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Discussion board help and admin topics => Half Baked Ideas => Topic started by: raaaid on October 01, 2005, 11:03:08 PM

Title: the perfect pump
Post by: raaaid on October 01, 2005, 11:03:08 PM
how would you make 1000 tons of water go all the way up 10 km and then down again with no friction?

have you heard about a tiphon? your toilet has one, you would make use of that principle if you wanted to take gas from a car deposit with a plastic tube

with an ideal fluid you could make the tube go 10 km up and move all the fluid you wanted up always that the end of the tube is lower than the level of water where the other end of the tube is

now imagine that in the top of the 10 km tiphon you trick the system and divide the tube in two, one which goes down again ending one meter below the level of water but the other that lets half of the water up not letting air come through the tube so the tiphon keeps alive

for what i have studied as long as density*gravity*height is higher in one end of the tube the fluid will move but it doesnt talk about mass so the fluid would not be noticing the splitting in two of the tubes at the top keepeng constant the variables that count but not the mass that doesnt count in the equation

im really anxious to ask my teacher of fluid mechanics about this but am i missing something?

the key would be not letting air entering in the stealing top tube what may not be posible

by the way if you havent noticed this is not posible because then you could move 500ton 10 km up by moving 500 tons 1 meter down but why not
Title: Re: the perfect pump
Post by: sypherios on October 03, 2005, 10:16:09 PM
The homies are down with this one. Thats ill
Title: Re: the perfect pump
Post by: ooandioo on October 04, 2005, 11:57:19 AM
Could you please reply a bit more about it, perhaps with a drawing?

-- Andi
Title: Re: the perfect pump
Post by: raaaid on October 05, 2005, 01:12:43 PM
first ill explain how a syphon works:

i have a mercury siphon that loops up 35 cm and then down 70
being a level difference of 35cm so a pressure gradient of 350 mm

the 70cm end of the loop makes a pressure down of 700mm which is balanced with the 700 mm of the atmosphere

but the beggining of the loop only pushes down 350 mm of mercury while the atmosphere pushes up 700 so the water goes up in the beggining of the loop not because of going down in the end but because the atmosferic pressure is greater on one side while the other is balanced , is not necesary for the water to come out to keep the atmosferic pressure, there is balance of forces in one side and suction in the other, is a constant suction to avoid vacuum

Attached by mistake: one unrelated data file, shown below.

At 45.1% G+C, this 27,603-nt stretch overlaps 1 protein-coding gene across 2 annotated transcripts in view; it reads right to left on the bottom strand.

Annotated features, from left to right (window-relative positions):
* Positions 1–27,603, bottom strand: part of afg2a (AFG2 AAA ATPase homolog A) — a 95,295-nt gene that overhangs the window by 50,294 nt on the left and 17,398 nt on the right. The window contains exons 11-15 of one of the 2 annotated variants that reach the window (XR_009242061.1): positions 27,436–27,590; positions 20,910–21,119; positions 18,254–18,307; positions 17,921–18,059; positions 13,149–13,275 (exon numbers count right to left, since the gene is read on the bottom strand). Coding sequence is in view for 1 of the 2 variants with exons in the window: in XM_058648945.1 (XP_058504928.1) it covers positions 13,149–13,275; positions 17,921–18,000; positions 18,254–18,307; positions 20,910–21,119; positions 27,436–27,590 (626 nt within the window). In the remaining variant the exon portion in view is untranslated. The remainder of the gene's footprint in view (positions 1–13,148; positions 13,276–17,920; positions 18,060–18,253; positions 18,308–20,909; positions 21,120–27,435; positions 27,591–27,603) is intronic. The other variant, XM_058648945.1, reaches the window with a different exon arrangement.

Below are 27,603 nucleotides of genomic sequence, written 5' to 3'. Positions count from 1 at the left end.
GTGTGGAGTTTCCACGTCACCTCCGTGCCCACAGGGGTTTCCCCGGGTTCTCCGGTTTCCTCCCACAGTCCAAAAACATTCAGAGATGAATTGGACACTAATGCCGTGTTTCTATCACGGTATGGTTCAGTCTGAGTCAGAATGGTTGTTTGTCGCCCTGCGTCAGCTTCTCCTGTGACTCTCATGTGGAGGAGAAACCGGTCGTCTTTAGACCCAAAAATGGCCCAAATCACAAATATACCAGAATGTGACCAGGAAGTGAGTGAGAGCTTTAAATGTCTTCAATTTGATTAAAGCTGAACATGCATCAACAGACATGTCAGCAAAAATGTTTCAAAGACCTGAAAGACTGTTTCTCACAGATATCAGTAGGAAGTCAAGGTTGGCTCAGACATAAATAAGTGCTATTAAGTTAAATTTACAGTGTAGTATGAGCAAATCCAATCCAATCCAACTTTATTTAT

so you a have a constant flow up that goes down because forces down are in balance so is easy to beat it and has no other way to go

but if you pick up all the mercury that goes up by increasing the volume of the top of the tube as it rises the amount of fluid up you wont have to beat the atmospheric presure because the volume is increased by the water flowing up so the force to pump up the water will be similar to the strength necessary to squeze the tube to cut the flow of the plastic tube that holds the mercury,the perfect would be increasing the volume at the same rate it flows up so you would send nothing down
Title: Re: the perfect pump
Post by: ooandioo on October 05, 2005, 01:47:21 PM
Thanks for the infos. Sounds interesting but, after all, a little bit hard to imagine. Could you submit a drawing?

-- Andi
Title: Re: the perfect pump
Post by: raaaid on October 05, 2005, 02:48:11 PM
i dont have a scanner and besides i dont know how to post pictures but ill describe the diagram i have so if you want you can make it yourself

i have two different recipients of mercury with a level diference of 35 cm i unite them by a siphon tube that goes up 70 cm with respect to the lowest level of mercury

 in the top of the siphon divide the tube in two, one which goes down to the lower mercury and another that goes horizontal that is recovering the mercury by pulling a piston

its very simple you can draw it with 4 lines
Title: Re: the perfect pump
Post by: ooandioo on October 06, 2005, 12:00:41 AM
Ok, i dont understand it truly. Can't you simply draw an image with "MS Paint" or so and attach it?

-- Andi.
Title: Re: the perfect pump
Post by: FreeEnergy on October 06, 2005, 02:09:49 AM
please you need to be more clear. a drawing will be great :)
Title: Re: the perfect pump
Post by: lanca III on October 07, 2005, 09:04:35 PM
the perfect pump-system:
US4963073 Tash
DE4008976 Diel
DE3621312 Bierner

Don Adsitt "The very ..."webpage:John Herring

and last DE2429o86 Max Mueller Friedrich TURGOR-PUMPE-/MOTOR
and least  look for the work of Thomas Townsend Brown.
Title: Re: the perfect pump
Post by: raaaid on October 17, 2005, 03:09:52 PM
heres the drawing:

Title: Re: the perfect pump
Post by: ooandioo on October 18, 2005, 12:41:08 AM
Thanks for the drawing. After all, the fact that the siphon works is, that one end is athmospheric lower than the other end - if you break up this fact e.g. with this cylinder, its not a siphon technique any more. You will need to apply the same force as you would need to apply with a simple injection or so.

-- Andi